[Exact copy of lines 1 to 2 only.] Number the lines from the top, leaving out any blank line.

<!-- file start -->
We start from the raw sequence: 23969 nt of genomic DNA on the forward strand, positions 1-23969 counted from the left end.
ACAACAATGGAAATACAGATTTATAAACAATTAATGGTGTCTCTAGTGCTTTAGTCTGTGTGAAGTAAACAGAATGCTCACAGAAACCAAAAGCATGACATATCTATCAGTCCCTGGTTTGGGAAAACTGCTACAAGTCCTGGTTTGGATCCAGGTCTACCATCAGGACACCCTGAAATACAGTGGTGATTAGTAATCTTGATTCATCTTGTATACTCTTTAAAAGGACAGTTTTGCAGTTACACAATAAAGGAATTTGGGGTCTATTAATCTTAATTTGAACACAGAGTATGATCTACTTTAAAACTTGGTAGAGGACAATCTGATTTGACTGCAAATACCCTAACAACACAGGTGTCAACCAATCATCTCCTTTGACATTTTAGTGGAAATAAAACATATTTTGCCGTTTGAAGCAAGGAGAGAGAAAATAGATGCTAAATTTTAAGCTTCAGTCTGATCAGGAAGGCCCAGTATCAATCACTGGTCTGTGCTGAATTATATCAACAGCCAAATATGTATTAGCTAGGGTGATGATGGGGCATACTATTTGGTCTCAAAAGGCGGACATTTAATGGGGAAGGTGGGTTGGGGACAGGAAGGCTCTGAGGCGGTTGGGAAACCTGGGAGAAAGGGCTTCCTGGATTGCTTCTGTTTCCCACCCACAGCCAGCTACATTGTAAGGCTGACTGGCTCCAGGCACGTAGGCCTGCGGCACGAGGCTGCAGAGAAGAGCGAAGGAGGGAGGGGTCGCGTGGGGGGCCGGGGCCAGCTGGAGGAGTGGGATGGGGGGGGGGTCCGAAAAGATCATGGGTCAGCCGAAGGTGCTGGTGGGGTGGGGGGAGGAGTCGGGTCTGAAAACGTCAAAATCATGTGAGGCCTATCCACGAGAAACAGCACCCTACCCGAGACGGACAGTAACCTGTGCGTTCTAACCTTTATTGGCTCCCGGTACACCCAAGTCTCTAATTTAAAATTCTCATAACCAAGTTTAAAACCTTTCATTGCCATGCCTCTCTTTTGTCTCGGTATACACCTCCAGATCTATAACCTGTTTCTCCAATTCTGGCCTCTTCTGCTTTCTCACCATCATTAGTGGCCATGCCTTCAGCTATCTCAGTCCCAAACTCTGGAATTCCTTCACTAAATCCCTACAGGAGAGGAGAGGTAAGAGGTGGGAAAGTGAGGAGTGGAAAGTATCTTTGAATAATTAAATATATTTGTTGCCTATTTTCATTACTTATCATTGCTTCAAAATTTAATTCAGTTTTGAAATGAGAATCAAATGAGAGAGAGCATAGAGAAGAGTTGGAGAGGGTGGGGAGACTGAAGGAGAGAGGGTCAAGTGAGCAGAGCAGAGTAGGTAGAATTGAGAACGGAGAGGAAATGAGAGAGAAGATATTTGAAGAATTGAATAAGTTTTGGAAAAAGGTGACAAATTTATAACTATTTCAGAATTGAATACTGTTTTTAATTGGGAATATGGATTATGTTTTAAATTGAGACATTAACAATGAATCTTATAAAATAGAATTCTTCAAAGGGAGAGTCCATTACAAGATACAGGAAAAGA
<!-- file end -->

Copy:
We start from the raw sequence: 23969 nt of genomic DNA on the forward strand, positions 1-23969 counted from the left end.
ACAACAATGGAAATACAGATTTATAAACAATTAATGGTGTCTCTAGTGCTTTAGTCTGTGTGAAGTAAACAGAATGCTCACAGAAACCAAAAGCATGACATATCTATCAGTCCCTGGTTTGGGAAAACTGCTACAAGTCCTGGTTTGGATCCAGGTCTACCATCAGGACACCCTGAAATACAGTGGTGATTAGTAATCTTGATTCATCTTGTATACTCTTTAAAAGGACAGTTTTGCAGTTACACAATAAAGGAATTTGGGGTCTATTAATCTTAATTTGAACACAGAGTATGATCTACTTTAAAACTTGGTAGAGGACAATCTGATTTGACTGCAAATACCCTAACAACACAGGTGTCAACCAATCATCTCCTTTGACATTTTAGTGGAAATAAAACATATTTTGCCGTTTGAAGCAAGGAGAGAGAAAATAGATGCTAAATTTTAAGCTTCAGTCTGATCAGGAAGGCCCAGTATCAATCACTGGTCTGTGCTGAATTATATCAACAGCCAAATATGTATTAGCTAGGGTGATGATGGGGCATACTATTTGGTCTCAAAAGGCGGACATTTAATGGGGAAGGTGGGTTGGGGACAGGAAGGCTCTGAGGCGGTTGGGAAACCTGGGAGAAAGGGCTTCCTGGATTGCTTCTGTTTCCCACCCACAGCCAGCTACATTGTAAGGCTGACTGGCTCCAGGCACGTAGGCCTGCGGCACGAGGCTGCAGAGAAGAGCGAAGGAGGGAGGGGTCGCGTGGGGGGCCGGGGCCAGCTGGAGGAGTGGGATGGGGGGGGGGTCCGAAAAGATCATGGGTCAGCCGAAGGTGCTGGTGGGGTGGGGGGAGGAGTCGGGTCTGAAAACGTCAAAATCATGTGAGGCCTATCCACGAGAAACAGCACCCTACCCGAGACGGACAGTAACCTGTGCGTTCTAACCTTTATTGGCTCCCGGTACACCCAAGTCTCTAATTTAAAATTCTCATAACCAAGTTTAAAACCTTTCATTGCCATGCCTCTCTTTTGTCTCGGTATACACCTCCAGATCTATAACCTGTTTCTCCAATTCTGGCCTCTTCTGCTTTCTCACCATCATTAGTGGCCATGCCTTCAGCTATCTCAGTCCCAAACTCTGGAATTCCTTCACTAAATCCCTACAGGAGAGGAGAGGTAAGAGGTGGGAAAGTGAGGAGTGGAAAGTATCTTTGAATAATTAAATATATTTGTTGCCTATTTTCATTACTTATCATTGCTTCAAAATTTAATTCAGTTTTGAAATGAGAATCAAATGAGAGAGAGCATAGAGAAGAGTTGGAGAGGGTGGGGAGACTGAAGGAGAGAGGGTCAAGTGAGCAGAGCAGAGTAGGTAGAATTGAGAACGGAGAGGAAATGAGAGAGAAGATATTTGAAGAATTGAATAAGTTTTGGAAAAAGGTGACAAATTTATAACTATTTCAGAATTGAATACTGTTTTTAATTGGGAATATGGATTATGTTTTAAATTGAGACATTAACAATGAATCTTATAAAATAGAATTCTTCAAAGGGAGAGTCCATTACAAGATACAGGAAAAGA